New Zealand beekeeper Barry Foster still remembers vividly when the varroa mite hit Auckland just after the turn of the millennium.
"It put the industry in complete turmoil because here was a formidable adversary," he tells AAP from his home country.
Some 22 years later, Australia is facing the same fate.
A little over a week ago, the varroa destructor mite was detected at sentinel hives near the NSW port city of Newcastle, and the parasite has since spread to several properties across the state.
Australia is the last continent free of the deadly mite and authorities don't expect to know for another week if they've contained it.
Mr Foster says Australia has much to learn from New Zealand's experience.
The commercial beekeeper says one of the biggest obstacles to controlling the mite was the human element.
"They found something like 12,000 hives unregistered ... because there were so many unregistered hives, which should have been registered by law, they couldn't contain it," he says.
In NSW, beekeepers have been repeatedly asked to volunteer the locations of their hives, whether registered or not.
The state's agriculture minister has assured those with unregistered hives that they won't face penalties.
But Mr Foster says Australia, just like New Zealand, is having to deal with threats from the feral bee population and varroa movement can happen unwittingly.
"There are things beyond your control. For example, there was a feral hive in a hollow log in Auckland that was transported to Wellington ... it did have varroa in it."
NSW beekeepers have been stopped from tending or moving their hives, just as they were in New Zealand, but Mr Foster says the measure only slowed the spread of the mite without halting it.
Unfortunately, Australian beekeepers probably need a "plan B" for how to live with the mite, he adds.
While authorities are still optimistic they can contain the mite, experts concede doing so will be difficult.
No major beekeeping nation has managed to get rid of the varroa mite, despite repeated and expensive attempts.
But John Roberts, a CSIRO expert on honey bee pathogens, says Australia must continue to try.
"The past experience is probably not on our side, but until we have a full understanding of how widespread it is, I think it's worth staying optimistic," Dr Roberts says.
"We haven't seen something that's out of control yet. Containment is happening, and all the good measures are in place.
"But it's certainly something that's going to be challenging to fully eradicate when you have got a feral bee population in the mix as well."
When varroa mites invade managed colonies, beekeepers can detect and treat affected hives with chemicals.
But that's far less likely and much more difficult if mites get into feral colonies.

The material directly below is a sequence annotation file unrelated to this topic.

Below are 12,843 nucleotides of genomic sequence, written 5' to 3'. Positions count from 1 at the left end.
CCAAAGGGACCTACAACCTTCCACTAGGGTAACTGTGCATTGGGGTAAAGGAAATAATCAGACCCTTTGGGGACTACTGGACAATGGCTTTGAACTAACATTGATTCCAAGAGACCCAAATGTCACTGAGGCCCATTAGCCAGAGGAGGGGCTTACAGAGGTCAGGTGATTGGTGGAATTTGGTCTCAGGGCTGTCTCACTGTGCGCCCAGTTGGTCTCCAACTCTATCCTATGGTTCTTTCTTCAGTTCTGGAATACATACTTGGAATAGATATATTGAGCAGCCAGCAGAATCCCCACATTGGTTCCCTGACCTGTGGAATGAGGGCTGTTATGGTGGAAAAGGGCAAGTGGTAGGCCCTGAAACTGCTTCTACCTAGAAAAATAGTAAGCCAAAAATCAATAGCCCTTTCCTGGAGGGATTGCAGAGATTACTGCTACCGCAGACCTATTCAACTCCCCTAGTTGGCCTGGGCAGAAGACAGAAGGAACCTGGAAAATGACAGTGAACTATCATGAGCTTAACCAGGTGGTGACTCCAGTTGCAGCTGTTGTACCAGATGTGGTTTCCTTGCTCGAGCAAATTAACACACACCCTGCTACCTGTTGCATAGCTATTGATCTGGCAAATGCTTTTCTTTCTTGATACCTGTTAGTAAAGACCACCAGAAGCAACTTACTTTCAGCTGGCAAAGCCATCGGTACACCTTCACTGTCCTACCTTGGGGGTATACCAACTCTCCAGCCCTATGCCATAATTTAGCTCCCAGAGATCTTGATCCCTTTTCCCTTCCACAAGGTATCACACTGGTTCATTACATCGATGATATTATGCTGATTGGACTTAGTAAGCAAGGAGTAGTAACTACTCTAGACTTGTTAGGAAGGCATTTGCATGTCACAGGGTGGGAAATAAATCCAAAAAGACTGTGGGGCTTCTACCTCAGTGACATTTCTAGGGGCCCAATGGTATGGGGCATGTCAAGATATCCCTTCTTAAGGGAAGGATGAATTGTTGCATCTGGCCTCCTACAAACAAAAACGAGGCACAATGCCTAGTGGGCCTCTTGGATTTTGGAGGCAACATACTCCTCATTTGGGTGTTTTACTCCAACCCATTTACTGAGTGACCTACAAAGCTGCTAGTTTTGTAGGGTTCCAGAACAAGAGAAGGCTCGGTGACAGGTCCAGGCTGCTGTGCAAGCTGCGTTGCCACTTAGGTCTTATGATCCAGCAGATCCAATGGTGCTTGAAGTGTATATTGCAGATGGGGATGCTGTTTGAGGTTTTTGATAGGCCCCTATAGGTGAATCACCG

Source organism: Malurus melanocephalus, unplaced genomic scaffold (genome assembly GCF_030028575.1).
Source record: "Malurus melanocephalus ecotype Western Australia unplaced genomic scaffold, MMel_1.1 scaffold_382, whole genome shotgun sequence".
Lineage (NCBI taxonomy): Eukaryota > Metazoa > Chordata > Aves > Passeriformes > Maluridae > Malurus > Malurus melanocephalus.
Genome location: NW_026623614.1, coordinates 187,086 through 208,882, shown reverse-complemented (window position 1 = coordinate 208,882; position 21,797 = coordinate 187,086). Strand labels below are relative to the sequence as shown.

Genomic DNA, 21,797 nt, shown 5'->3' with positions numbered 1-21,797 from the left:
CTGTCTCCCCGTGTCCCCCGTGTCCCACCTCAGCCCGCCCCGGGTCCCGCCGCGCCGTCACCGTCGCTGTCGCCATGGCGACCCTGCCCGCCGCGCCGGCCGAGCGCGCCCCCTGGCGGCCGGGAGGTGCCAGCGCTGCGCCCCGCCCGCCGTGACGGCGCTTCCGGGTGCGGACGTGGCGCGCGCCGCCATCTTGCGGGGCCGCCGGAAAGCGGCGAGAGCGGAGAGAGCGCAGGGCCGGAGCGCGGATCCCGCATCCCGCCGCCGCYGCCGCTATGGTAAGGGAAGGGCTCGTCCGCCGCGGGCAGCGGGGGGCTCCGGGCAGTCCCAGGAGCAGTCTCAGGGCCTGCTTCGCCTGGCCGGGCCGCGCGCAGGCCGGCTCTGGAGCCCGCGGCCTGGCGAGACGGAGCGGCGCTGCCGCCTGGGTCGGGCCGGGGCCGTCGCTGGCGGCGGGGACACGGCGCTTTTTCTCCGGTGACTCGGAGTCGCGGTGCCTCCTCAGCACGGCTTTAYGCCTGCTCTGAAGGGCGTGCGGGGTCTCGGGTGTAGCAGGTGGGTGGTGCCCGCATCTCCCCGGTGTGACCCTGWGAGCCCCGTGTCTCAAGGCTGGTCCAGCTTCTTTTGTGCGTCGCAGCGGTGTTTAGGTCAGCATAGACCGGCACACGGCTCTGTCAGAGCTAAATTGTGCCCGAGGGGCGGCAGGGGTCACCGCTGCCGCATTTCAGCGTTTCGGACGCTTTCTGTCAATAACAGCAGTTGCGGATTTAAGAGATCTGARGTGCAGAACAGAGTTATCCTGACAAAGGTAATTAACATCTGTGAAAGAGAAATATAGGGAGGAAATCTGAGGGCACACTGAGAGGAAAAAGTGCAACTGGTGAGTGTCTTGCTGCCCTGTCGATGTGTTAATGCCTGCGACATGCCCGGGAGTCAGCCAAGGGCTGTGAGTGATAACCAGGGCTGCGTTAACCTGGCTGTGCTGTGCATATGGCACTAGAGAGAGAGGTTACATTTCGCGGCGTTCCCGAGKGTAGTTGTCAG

And there is a natural mixing that goes on between feral and managed colonies, explains Jay Iwasaki, a bee ecologist at the University of Adelaide.
"In the swarming season, as a managed colony is reproducing, they'll split off and become a feral colony, basically. And that's how they can infect feral populations," he says.
One thing working in Australia's favour is that the current incursion has occurred in winter, when there's little to no swarming activity.
"If this has been detected relatively early, there's a fighting chance and all efforts should be made," Dr Iwasaki says.
Should containment efforts fail, Australian beekeepers need again only look across the ditch for a good idea of what's coming.
New Zealand's varroa invasion began in 2000 and the government has estimated it will cost hundreds of millions of dollars over a period of several decades.
Major impacts have included lower crop yields, increased reliance on fertilisers to offset the effects of reduced pollination, and bigger bills for farmers who pay for hives to be brought in to pollinate their crops.
A national survey of New Zealand beekeepers running since 2015 also points to a persistent and increasing trend of colony losses each winter.
In 2021, the loss rate was more than 13 per cent - or around 110,000 colonies.
There was another big change in last year's survey: for the first time, beekeepers said they had lost more colonies to varroa than anything else.
But both Australian experts say it's important to remember varroa has not caused a honey bee shortage anywhere in the world.
Dr Roberts says suggestions that bees will go extinct or that the bee industry will collapse are fanciful.
What's really at stake is how costly and difficult things will be with the mite doing its best to take out colonies.
"It just becomes a lot more challenging for beekeepers, a lot more expensive. And for some beekeepers it's not going to be viable," he says.
For Mr Foster, the eventual arrival of varroa in his hometown of Gisborne, on New Zealand's north island, meant more work and increased costs for control treatments.
At the time, he had a thousand hives in as many as 40 different locations, which also meant hiring more employees.
The changes drove some beekeepers from the industry.
"You just have to be managing hives more often, you just can't leave hives in the bush and come back in six months time to make sure they're OK," Mr Foster says.
This week the 70-year-old attended the New Zealand apiculture conference in Auckland, where varroa mite was the first topic on the agenda.
Apiculture New Zealand chief executive Karin Kos says two decades after its arrival the mite is still the top issue for most beekeepers.
"You have to be very proactive in managing varroa, you have to keep on top of treatments," she says.
Ms Kos adds that she hopes Australia can learn from its neighbours.
"We have resources that we're really happy to share. I really wish Australia well with containing it ... and New Zealand is here to help," she says.
Australian Associated Press
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